National finitude and the paranoid style of the one

Contemporary Political Theory 15 (1):58-79 (2016)
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This article inquires into the clinical figure of paranoia and its constitutive role in the articulation of the nation-state discourse in Europe, uncovering a central tension between a principle of integrity and a dualist spatial configuration. A conceptual distinction between ‘border’ (finis) and ‘frontier’ (limes) will help to expose the political effects of such a tension, unveiling the way in which a solid and striated organisation of space has been mobilised in the topographic antagonism of the nation, sustaining the phantasm of a self-enclosed, self-sufficient finitude.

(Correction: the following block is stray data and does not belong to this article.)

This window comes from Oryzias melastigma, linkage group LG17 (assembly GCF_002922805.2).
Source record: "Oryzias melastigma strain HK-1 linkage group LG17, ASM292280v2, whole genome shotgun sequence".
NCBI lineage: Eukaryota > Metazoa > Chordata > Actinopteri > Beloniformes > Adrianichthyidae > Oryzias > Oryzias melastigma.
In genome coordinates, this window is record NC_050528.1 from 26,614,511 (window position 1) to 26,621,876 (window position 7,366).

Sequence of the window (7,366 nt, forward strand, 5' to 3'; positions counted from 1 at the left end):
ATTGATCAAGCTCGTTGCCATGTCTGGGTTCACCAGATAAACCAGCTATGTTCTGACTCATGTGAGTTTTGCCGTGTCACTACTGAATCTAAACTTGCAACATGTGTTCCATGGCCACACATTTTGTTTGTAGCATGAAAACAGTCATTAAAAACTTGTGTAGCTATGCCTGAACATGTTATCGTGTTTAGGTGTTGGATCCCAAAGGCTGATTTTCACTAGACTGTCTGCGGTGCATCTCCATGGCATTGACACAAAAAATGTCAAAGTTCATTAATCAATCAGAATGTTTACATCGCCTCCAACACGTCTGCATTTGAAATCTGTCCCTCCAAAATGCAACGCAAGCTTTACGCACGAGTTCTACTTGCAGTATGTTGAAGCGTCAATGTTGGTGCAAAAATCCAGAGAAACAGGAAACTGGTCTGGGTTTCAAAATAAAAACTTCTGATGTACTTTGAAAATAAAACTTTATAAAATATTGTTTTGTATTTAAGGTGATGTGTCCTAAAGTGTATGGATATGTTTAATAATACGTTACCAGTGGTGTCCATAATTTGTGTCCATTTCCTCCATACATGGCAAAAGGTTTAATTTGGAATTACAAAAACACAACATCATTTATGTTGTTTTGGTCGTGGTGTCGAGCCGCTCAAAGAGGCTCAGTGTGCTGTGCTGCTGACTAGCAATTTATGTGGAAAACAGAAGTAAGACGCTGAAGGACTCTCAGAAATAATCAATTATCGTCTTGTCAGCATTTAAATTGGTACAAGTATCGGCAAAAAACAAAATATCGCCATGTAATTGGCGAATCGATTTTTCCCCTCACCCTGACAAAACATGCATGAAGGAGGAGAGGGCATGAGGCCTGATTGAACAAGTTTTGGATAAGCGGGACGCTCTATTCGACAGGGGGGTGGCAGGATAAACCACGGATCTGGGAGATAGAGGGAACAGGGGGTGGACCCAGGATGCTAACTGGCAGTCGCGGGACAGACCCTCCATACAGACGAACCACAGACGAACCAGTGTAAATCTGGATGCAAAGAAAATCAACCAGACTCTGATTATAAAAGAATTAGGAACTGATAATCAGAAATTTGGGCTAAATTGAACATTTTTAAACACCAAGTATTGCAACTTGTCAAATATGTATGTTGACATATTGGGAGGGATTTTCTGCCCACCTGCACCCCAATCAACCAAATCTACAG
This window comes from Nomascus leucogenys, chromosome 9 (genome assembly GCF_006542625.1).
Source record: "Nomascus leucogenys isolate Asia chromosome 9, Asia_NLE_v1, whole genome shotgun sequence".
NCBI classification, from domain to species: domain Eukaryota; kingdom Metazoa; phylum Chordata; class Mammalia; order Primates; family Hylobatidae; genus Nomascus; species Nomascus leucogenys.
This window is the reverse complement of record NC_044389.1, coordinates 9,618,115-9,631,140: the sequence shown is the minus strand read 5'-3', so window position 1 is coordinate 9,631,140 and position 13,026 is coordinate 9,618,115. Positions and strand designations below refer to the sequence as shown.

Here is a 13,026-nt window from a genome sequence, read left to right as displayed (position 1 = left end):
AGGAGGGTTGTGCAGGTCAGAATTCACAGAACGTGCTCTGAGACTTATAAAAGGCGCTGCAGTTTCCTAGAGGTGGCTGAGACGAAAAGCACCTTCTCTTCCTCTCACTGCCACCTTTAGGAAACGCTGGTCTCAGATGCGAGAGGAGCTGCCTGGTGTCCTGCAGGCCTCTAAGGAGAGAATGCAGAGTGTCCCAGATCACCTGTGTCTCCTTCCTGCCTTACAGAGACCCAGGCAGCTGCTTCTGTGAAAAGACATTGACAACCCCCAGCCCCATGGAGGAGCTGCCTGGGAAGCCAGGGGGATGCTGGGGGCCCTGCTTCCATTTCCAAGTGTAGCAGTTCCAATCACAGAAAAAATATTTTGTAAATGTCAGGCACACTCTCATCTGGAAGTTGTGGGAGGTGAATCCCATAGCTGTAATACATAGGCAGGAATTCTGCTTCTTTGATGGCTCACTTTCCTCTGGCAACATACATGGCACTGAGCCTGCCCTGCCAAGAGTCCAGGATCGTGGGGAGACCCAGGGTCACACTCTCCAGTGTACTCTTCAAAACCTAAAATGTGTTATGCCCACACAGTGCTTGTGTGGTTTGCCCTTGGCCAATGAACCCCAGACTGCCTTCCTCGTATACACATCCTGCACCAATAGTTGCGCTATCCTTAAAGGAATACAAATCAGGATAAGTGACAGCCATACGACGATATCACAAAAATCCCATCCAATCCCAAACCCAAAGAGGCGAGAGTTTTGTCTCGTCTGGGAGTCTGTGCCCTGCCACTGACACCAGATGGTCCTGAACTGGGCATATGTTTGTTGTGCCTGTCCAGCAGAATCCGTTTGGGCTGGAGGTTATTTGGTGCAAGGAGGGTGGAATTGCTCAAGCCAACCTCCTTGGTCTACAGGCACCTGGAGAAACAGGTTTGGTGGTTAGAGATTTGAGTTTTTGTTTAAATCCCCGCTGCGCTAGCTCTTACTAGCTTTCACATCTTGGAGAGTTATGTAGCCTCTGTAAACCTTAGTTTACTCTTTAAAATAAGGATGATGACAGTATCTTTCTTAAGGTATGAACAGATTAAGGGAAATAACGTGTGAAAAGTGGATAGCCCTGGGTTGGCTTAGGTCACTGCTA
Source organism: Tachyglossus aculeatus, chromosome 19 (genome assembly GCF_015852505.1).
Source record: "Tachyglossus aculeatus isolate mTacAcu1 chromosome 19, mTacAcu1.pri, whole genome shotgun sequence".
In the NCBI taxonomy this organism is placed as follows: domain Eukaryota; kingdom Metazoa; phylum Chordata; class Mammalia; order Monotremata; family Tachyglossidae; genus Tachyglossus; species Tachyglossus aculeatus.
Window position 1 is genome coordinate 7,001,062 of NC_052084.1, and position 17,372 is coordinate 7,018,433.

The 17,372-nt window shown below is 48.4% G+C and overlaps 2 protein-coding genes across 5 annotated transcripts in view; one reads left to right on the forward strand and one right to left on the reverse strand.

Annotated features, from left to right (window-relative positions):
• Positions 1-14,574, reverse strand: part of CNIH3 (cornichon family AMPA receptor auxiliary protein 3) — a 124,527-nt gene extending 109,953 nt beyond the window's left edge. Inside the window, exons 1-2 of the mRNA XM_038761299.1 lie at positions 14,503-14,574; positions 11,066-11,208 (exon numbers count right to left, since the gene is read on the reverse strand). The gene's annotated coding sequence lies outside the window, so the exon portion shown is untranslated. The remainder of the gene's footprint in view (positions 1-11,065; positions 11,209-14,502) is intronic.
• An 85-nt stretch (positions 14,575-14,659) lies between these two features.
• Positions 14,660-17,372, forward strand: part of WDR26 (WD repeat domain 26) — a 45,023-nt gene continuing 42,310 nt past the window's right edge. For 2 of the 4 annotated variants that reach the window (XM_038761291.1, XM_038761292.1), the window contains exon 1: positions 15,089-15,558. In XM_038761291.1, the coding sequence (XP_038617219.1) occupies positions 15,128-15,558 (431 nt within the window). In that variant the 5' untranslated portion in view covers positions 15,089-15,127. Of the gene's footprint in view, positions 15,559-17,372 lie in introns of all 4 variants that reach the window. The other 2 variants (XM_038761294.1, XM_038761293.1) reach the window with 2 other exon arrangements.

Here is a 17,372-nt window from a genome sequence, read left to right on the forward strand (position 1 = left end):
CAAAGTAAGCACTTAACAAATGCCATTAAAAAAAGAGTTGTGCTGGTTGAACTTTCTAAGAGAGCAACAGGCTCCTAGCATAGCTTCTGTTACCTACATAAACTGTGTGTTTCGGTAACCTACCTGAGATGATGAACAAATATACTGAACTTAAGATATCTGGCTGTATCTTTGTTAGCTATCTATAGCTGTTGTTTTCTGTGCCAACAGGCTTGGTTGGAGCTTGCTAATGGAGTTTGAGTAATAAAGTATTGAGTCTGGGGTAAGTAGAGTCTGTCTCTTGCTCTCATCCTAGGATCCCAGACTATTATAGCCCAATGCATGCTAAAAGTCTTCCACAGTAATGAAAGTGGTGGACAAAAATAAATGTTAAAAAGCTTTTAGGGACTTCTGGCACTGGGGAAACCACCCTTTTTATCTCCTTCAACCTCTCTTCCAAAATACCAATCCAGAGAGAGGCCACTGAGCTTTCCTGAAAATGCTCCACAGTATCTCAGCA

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Andrea Mura
Goldsmiths College, University of London

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